For most of my life, I was thin.
I took it for granted.
For a relatively small stretch of time (comparatively), I was getting proper exercise. I’ve had periods of my life where I went overboard with exercise (sometimes a full workout two or three times a day), and I’ve had times where I did nothing.
Growing up, exercise and positive eating habits weren’t illustrated. I’m not trying to blame anyone for anything, rather I didn’t have an example of what to do or how to proceed. I was fortunate that my metabolism was always active enough that I could eat anything I wanted and stay pretty much like that picture above. That was me in 2001, getting headshots done. I think, when I think of what I must look like (“must” being the operative word), I think of 2001 me. I think of getting myself on track and finally seeing hard work pay off.
But 2001 me is more than just historical me; 2001 me is unrealistic.
I go to the post office several times a week; I belong to this amazing sticker swap group and many of us are nearly hyper-active with sending stickers out. I take every swap to the post to be weighed so it can have the proper postage. I like my local post office. Well, I like the ladies at my local post office. The post office itself, I don’t enjoy, strictly from a reflective perspective.
As you come in, there is a wall to the right, and the entire wall is reflective.
I hate that wall.
When you are in line, you can see yourself in the reflection and, every time I see my full self, it makes me literally cringe.
I look worse than terrible.
When I went to the post office on Tuesday, as I was leaving, I went to open the door and I saw someone and thought, “I’ll hold the door for her.” It took me a full moment before I realized the “her” was me. It was so jarring, so colossally devastating, that I hurried to the car and locked myself in so I wouldn’t burst into tears in the parking lot.
I think terrible things about myself and my appearance. It’s likely I actually have body dysmorphia. I see myself in reflections and it doesn’t even look like me. It freaks me out. I’ve actually said out loud to my reflection, without even thinking about it, “You look like SH*T.”
The irony here is that not only would I NEVER say any of the things I say to myself to other people, I’d never even THINK them about other people. The horror is reserved exclusively for myself.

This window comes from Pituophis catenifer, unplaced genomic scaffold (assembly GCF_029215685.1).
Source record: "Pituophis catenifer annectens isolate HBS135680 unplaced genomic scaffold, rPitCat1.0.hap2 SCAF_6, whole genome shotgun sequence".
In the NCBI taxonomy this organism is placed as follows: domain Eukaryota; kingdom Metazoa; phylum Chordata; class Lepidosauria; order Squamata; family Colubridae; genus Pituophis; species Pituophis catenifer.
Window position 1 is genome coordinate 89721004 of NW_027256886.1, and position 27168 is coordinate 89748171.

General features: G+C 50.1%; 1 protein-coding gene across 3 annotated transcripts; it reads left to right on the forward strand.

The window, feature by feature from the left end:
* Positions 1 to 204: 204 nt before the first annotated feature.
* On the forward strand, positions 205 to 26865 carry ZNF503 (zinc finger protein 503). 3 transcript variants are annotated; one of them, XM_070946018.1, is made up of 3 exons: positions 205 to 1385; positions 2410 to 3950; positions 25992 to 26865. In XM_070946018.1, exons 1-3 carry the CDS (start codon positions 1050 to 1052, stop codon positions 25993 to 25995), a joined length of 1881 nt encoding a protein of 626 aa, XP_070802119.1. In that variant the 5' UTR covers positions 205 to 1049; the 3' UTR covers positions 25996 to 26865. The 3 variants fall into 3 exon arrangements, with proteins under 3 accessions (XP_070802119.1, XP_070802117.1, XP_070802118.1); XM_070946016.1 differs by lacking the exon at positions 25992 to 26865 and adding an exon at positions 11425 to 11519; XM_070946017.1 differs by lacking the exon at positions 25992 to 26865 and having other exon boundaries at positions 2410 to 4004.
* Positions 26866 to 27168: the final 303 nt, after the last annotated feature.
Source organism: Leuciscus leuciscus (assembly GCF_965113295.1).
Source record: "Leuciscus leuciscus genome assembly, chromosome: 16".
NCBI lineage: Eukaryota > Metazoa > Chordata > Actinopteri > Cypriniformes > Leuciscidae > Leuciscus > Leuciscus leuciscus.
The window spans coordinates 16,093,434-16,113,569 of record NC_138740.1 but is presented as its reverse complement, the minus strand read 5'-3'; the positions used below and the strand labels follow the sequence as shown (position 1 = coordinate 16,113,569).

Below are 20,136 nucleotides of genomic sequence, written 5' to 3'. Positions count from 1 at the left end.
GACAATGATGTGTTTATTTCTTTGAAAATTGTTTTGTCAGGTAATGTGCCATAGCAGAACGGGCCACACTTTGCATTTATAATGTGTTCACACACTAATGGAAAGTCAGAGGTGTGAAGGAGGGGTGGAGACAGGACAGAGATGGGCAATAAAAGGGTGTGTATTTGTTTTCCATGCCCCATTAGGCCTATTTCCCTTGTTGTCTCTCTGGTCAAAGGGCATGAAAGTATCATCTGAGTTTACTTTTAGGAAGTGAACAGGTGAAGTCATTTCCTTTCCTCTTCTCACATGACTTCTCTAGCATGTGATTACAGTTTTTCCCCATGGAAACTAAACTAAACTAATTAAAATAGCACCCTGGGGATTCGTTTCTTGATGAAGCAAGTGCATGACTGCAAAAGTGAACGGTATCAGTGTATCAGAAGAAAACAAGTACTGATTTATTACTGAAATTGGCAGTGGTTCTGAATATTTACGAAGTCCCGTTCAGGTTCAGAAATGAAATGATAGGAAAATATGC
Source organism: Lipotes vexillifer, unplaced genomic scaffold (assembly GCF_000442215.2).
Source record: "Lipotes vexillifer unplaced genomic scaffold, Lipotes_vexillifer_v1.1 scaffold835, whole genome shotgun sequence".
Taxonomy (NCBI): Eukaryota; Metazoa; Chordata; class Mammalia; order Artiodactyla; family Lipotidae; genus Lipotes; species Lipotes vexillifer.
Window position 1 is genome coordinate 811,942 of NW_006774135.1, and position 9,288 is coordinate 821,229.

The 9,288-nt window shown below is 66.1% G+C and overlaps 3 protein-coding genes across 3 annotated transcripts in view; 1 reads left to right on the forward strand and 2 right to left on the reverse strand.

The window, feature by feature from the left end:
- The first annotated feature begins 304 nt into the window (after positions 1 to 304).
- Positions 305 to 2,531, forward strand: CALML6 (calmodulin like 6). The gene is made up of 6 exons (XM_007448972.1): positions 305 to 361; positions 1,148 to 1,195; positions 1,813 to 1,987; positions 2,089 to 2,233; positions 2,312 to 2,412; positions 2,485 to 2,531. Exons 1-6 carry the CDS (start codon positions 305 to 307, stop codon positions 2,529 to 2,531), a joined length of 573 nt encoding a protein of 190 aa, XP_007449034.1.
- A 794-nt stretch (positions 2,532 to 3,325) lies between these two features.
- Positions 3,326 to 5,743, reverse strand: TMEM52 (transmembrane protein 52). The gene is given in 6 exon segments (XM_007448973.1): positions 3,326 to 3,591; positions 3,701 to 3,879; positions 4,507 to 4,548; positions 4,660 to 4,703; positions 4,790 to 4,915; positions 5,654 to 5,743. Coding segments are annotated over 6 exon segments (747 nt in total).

It’s bad enough that I don’t want anyone to have to look at me or interact with me in public. If I can self-checkout at the store, thank christ. If I can not have to ask anyone anything face to face, perfect. If I can go somewhere at night, I’m going to go that place at night. I hate anyone having to see me or talk to me if at all possible.
I feel like less of a person because I’m fat. The irony is thick.
And, again, I’d never think that of anyone else, it’s only how I think about me.
When I told my partner about my episode at the post office, he asked me, “Before you realized it was you, did you think that person was disgusting?” I told him of course not. And he let my words hang.
Logically, I understand what I’m seeing and feeling isn’t necessarily accurate. But it doesn’t change that I am consistently horrified by reflective surfaces or the size of my shadow or seeing my clothes in the closet. I feel like if someone has to interact with me or see me, I’m a burden just by existing.
I would love to go back to the gym; I’ve had a gym membership for years. My chronic illness makes even standard life tasks (like going to the grocery store) borderline impossible at times. I would love to exercise so much. Then I think about the last time I really made efforts to get in shape. I remember seeing myself in all the mirrors at the gym and how it made me physically sick. I’d go to the back corner of the treadmill rows and try to use one behind someone else so I couldn’t see myself.
I feel like I will never get to be healthy again and that devastates me.
I know it can happen, I know I can do it, it just may take forever and I may feel miserable the whole time. But it certainly can’t be any worse than hoping no one has to talk to me or see me or that I’m a blight on humanity just by existing.
I have to go back to the post office today.